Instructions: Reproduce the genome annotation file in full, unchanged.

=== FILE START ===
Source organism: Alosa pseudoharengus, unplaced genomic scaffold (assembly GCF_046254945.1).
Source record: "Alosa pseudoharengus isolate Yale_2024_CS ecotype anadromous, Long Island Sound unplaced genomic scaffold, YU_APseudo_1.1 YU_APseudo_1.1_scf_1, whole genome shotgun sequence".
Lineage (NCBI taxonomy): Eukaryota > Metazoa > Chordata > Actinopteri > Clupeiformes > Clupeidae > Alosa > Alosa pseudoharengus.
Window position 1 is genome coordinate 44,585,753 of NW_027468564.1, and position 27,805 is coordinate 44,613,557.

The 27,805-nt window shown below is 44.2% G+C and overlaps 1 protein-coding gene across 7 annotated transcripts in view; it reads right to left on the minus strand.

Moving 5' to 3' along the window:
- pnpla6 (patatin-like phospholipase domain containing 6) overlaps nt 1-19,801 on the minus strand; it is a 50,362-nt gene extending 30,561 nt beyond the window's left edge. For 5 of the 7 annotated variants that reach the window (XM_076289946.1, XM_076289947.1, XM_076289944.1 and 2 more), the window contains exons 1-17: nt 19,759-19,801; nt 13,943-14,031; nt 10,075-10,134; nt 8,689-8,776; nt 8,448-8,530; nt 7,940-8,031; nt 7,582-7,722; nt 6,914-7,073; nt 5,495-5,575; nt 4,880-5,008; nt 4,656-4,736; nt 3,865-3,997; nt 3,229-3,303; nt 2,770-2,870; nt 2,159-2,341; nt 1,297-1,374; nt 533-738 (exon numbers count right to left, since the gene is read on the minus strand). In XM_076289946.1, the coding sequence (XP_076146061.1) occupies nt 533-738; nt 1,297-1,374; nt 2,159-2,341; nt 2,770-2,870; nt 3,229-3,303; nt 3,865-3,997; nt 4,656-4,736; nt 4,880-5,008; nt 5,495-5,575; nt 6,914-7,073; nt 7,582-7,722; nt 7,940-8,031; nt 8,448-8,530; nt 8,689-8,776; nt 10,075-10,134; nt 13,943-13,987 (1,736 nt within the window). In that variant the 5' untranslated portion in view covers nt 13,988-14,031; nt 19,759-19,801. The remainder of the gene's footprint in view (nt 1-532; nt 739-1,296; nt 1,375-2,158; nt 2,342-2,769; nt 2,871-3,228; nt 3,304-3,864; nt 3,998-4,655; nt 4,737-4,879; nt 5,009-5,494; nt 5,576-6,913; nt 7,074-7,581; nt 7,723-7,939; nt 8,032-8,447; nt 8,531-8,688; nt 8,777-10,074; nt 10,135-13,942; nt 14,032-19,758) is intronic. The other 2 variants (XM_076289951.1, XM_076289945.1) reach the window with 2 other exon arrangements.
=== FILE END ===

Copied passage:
Source organism: Alosa pseudoharengus, unplaced genomic scaffold (assembly GCF_046254945.1).
Source record: "Alosa pseudoharengus isolate Yale_2024_CS ecotype anadromous, Long Island Sound unplaced genomic scaffold, YU_APseudo_1.1 YU_APseudo_1.1_scf_1, whole genome shotgun sequence".
Lineage (NCBI taxonomy): Eukaryota > Metazoa > Chordata > Actinopteri > Clupeiformes > Clupeidae > Alosa > Alosa pseudoharengus.
Window position 1 is genome coordinate 44,585,753 of NW_027468564.1, and position 27,805 is coordinate 44,613,557.

The 27,805-nt window shown below is 44.2% G+C and overlaps 1 protein-coding gene across 7 annotated transcripts in view; it reads right to left on the minus strand.

Moving 5' to 3' along the window:
- pnpla6 (patatin-like phospholipase domain containing 6) overlaps nt 1-19,801 on the minus strand; it is a 50,362-nt gene extending 30,561 nt beyond the window's left edge. For 5 of the 7 annotated variants that reach the window (XM_076289946.1, XM_076289947.1, XM_076289944.1 and 2 more), the window contains exons 1-17: nt 19,759-19,801; nt 13,943-14,031; nt 10,075-10,134; nt 8,689-8,776; nt 8,448-8,530; nt 7,940-8,031; nt 7,582-7,722; nt 6,914-7,073; nt 5,495-5,575; nt 4,880-5,008; nt 4,656-4,736; nt 3,865-3,997; nt 3,229-3,303; nt 2,770-2,870; nt 2,159-2,341; nt 1,297-1,374; nt 533-738 (exon numbers count right to left, since the gene is read on the minus strand). In XM_076289946.1, the coding sequence (XP_076146061.1) occupies nt 533-738; nt 1,297-1,374; nt 2,159-2,341; nt 2,770-2,870; nt 3,229-3,303; nt 3,865-3,997; nt 4,656-4,736; nt 4,880-5,008; nt 5,495-5,575; nt 6,914-7,073; nt 7,582-7,722; nt 7,940-8,031; nt 8,448-8,530; nt 8,689-8,776; nt 10,075-10,134; nt 13,943-13,987 (1,736 nt within the window). In that variant the 5' untranslated portion in view covers nt 13,988-14,031; nt 19,759-19,801. The remainder of the gene's footprint in view (nt 1-532; nt 739-1,296; nt 1,375-2,158; nt 2,342-2,769; nt 2,871-3,228; nt 3,304-3,864; nt 3,998-4,655; nt 4,737-4,879; nt 5,009-5,494; nt 5,576-6,913; nt 7,074-7,581; nt 7,723-7,939; nt 8,032-8,447; nt 8,531-8,688; nt 8,777-10,074; nt 10,135-13,942; nt 14,032-19,758) is intronic. The other 2 variants (XM_076289951.1, XM_076289945.1) reach the window with 2 other exon arrangements.